McQuaid worked as a game programmer and designer starting back in the late 1980s, but he is most well-known for his role as lead programmer, producer, and designer (at various times) on EverQuest, the 1999 massively multiplayer online role-playing game (MMORPG) that defined the genre to this day. EQ, which adapted the DikuMUD formula from text games for a 3D persistent graphical virtual world, was a breakthrough moment for MMORPGs. Its success codified that model for the genre as other, different ideas of what MMORPGs might look like (such as those posited by Meridian 59Underlight, or Ultima Online) largely faded into memory.

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Nikki Haley lost her password, so she sent confidential info over unclassified system

Ars Technica - November 20, 2019 - 8:41pm

Enlarge / Ambassador Nikki Haley listens at the United Nations. (credit: United States Mission Geneva / Eric Bridiers / Flickr)

Former US Ambassador to the United Nations Nikki Haley sent confidential material over a network reserved only for unclassified material because she forgot her password for classified communications, The Daily Beast reported.

The event happened on July 4 and July 5, 2017, after North Korea had tested an intercontinental ballistic missile capable of hitting Alaska. As she and her staff scrambled to draft a statement responding to the test, Haley reportedly used her BlackBerry 10 to trade comments over the OpenNet, a State Department network for communicating sensitive, but not classified, information.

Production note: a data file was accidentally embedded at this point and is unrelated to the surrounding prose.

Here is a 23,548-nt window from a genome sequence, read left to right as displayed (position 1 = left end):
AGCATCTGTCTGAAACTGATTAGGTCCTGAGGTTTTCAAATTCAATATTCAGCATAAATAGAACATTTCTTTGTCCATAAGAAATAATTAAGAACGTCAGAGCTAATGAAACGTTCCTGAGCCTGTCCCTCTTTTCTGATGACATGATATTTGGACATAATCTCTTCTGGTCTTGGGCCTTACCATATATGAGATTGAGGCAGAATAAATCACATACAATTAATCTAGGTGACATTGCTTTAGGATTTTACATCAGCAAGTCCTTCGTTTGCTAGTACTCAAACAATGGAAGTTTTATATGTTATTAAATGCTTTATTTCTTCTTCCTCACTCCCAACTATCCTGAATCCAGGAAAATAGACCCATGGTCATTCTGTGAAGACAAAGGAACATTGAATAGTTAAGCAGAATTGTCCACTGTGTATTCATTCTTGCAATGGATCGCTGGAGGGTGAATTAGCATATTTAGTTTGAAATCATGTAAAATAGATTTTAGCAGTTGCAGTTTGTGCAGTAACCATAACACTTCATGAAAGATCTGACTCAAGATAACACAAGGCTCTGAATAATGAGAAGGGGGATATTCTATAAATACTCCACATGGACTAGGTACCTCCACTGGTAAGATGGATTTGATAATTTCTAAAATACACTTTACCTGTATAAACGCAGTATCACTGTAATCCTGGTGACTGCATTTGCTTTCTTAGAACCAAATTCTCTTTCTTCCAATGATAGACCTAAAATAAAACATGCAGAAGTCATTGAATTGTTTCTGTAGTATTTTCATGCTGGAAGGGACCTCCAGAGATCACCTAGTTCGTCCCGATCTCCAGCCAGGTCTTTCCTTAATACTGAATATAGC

“Can’t find my password,” she wrote on July 5. Other messages instructed staff to make changes to the preliminary statement versions they had drafted.

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England boss Gareth Southgate reveals high-tech tips

BBC Technology News - November 20, 2019 - 7:10pm
Gareth Southgate says analysis of data has changed how his team trains - including for penalties.

New antibiotic found in bacteria inside a worm inside an insect egg

Ars Technica - November 20, 2019 - 7:00pm

Enlarge (credit: BSIP/Universal Images Group)

The last antibiotics generated against Gram-negative bacteria—which tend to be the more dangerous type—were developed in the 1960s. Thanks to the rise of antibiotic resistance, we need more. But rather than going through the trouble of trying to make our own, scientists have looked to other species that might need to kill the same bacteria that we do—we can just swipe theirs. Our own guts and soil bacteria have yielded a few recent hits.

The latest organisms that researchers have looked to are bacteria in the microbiomes of roundworms that parasitize insects (technically termed enteropathogenic nematodes). They were considered promising candidates because the worms invade insect larvae and release bacteria. Those bacteria then have to fend off the ones already living in the insect larva, as well as all the other bacteria the nematodes just spewed out. Conveniently for us, those species include common pathogens in our own guts, like E. coli